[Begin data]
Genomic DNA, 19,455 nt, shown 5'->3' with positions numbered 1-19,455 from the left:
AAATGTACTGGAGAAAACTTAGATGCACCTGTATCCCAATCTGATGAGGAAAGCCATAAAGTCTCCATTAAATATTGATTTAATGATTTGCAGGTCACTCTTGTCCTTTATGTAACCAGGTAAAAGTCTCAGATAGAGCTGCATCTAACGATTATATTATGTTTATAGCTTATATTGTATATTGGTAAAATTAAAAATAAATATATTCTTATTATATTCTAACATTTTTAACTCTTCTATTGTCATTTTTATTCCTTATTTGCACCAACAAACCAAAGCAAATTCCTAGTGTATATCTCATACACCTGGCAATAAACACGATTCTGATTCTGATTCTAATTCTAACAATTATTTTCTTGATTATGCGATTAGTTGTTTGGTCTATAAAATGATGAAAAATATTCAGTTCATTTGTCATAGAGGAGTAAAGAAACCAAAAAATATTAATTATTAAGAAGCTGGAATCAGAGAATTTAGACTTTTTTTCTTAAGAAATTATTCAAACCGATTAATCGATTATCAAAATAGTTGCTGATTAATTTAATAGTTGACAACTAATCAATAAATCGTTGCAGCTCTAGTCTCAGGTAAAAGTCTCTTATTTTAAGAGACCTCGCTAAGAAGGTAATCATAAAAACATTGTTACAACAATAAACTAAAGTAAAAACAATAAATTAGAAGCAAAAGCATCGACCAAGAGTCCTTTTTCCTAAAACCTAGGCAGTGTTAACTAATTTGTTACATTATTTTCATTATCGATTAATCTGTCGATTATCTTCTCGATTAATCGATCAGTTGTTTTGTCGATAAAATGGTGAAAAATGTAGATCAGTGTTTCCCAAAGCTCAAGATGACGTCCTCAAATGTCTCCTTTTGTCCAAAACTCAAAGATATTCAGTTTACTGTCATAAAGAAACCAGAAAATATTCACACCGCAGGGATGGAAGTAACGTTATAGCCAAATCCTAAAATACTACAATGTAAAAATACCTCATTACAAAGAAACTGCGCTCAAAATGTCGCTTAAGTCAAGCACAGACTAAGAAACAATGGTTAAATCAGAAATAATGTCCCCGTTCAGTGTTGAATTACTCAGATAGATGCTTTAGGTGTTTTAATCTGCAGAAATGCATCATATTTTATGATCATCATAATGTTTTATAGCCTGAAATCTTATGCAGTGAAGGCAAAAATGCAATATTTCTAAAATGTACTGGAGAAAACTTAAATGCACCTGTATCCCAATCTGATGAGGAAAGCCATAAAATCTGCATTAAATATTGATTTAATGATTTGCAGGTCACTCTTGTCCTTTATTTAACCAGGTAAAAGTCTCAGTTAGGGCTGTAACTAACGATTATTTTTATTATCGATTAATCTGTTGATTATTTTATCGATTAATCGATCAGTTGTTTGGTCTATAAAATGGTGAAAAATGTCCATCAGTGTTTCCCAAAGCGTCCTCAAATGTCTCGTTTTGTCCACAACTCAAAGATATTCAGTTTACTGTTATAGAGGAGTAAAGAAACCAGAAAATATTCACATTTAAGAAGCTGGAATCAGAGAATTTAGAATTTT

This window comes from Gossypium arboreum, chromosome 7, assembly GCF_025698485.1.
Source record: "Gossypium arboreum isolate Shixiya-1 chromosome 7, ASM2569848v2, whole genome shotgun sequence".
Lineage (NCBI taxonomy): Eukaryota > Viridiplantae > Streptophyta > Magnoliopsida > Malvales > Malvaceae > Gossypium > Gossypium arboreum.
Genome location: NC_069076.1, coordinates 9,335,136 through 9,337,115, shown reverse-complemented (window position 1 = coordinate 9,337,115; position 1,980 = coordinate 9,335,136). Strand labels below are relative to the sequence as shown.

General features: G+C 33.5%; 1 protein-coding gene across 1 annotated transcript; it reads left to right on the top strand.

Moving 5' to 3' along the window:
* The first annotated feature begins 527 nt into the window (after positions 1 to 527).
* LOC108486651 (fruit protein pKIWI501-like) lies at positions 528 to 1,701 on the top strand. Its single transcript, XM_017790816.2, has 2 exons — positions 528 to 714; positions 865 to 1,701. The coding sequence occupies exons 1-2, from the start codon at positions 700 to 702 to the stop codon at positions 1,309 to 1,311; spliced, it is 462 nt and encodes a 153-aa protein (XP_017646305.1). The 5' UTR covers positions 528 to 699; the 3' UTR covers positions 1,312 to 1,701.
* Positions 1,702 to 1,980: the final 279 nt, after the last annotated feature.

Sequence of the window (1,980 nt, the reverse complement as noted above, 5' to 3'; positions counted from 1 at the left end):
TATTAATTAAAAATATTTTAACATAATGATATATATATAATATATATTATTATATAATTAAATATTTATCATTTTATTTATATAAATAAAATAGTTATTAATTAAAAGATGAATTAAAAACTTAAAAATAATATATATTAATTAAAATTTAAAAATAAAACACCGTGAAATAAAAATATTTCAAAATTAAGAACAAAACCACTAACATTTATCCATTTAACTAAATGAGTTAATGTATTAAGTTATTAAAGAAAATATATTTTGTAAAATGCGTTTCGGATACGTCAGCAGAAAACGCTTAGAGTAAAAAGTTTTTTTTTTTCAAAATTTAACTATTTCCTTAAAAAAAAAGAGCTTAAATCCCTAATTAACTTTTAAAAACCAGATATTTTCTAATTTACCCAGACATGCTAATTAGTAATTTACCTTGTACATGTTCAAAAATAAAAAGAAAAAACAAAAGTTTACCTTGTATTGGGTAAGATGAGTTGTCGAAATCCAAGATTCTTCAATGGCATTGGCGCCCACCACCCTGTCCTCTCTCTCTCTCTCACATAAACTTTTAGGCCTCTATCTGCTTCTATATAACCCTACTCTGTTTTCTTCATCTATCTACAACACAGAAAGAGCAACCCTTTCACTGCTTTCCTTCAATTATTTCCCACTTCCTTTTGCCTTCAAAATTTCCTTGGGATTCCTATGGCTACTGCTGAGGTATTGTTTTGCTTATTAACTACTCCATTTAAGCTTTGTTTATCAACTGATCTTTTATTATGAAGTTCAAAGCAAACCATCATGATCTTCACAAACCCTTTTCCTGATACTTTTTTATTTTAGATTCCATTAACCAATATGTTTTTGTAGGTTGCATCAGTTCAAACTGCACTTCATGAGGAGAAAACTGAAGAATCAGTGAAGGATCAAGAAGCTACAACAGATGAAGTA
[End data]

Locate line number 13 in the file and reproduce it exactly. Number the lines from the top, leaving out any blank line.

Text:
TATTAATTAAAAATATTTTAACATAATGATATATATATAATATATATTATTATATAATTAAATATTTATCATTTTATTTATATAAATAAAATAGTTATTAATTAAAAGATGAATTAAAAACTTAAAAATAATATATATTAATTAAAATTTAAAAATAAAACACCGTGAAATAAAAATATTTCAAAATTAAGAACAAAACCACTAACATTTATCCATTTAACTAAATGAGTTAATGTATTAAGTTATTAAAGAAAATATATTTTGTAAAATGCGTTTCGGATACGTCAGCAGAAAACGCTTAGAGTAAAAAGTTTTTTTTTTTCAAAATTTAACTATTTCCTTAAAAAAAAAGAGCTTAAATCCCTAATTAACTTTTAAAAACCAGATATTTTCTAATTTACCCAGACATGCTAATTAGTAATTTACCTTGTACATGTTCAAAAATAAAAAGAAAAAACAAAAGTTTACCTTGTATTGGGTAAGATGAGTTGTCGAAATCCAAGATTCTTCAATGGCATTGGCGCCCACCACCCTGTCCTCTCTCTCTCTCTCACATAAACTTTTAGGCCTCTATCTGCTTCTATATAACCCTACTCTGTTTTCTTCATCTATCTACAACACAGAAAGAGCAACCCTTTCACTGCTTTCCTTCAATTATTTCCCACTTCCTTTTGCCTTCAAAATTTCCTTGGGATTCCTATGGCTACTGCTGAGGTATTGTTTTGCTTATTAACTACTCCATTTAAGCTTTGTTTATCAACTGATCTTTTATTATGAAGTTCAAAGCAAACCATCATGATCTTCACAAACCCTTTTCCTGATACTTTTTTATTTTAGATTCCATTAACCAATATGTTTTTGTAGGTTGCATCAGTTCAAACTGCACTTCATGAGGAGAAAACTGAAGAATCAGTGAAGGATCAAGAAGCTACAACAGATGAAGTA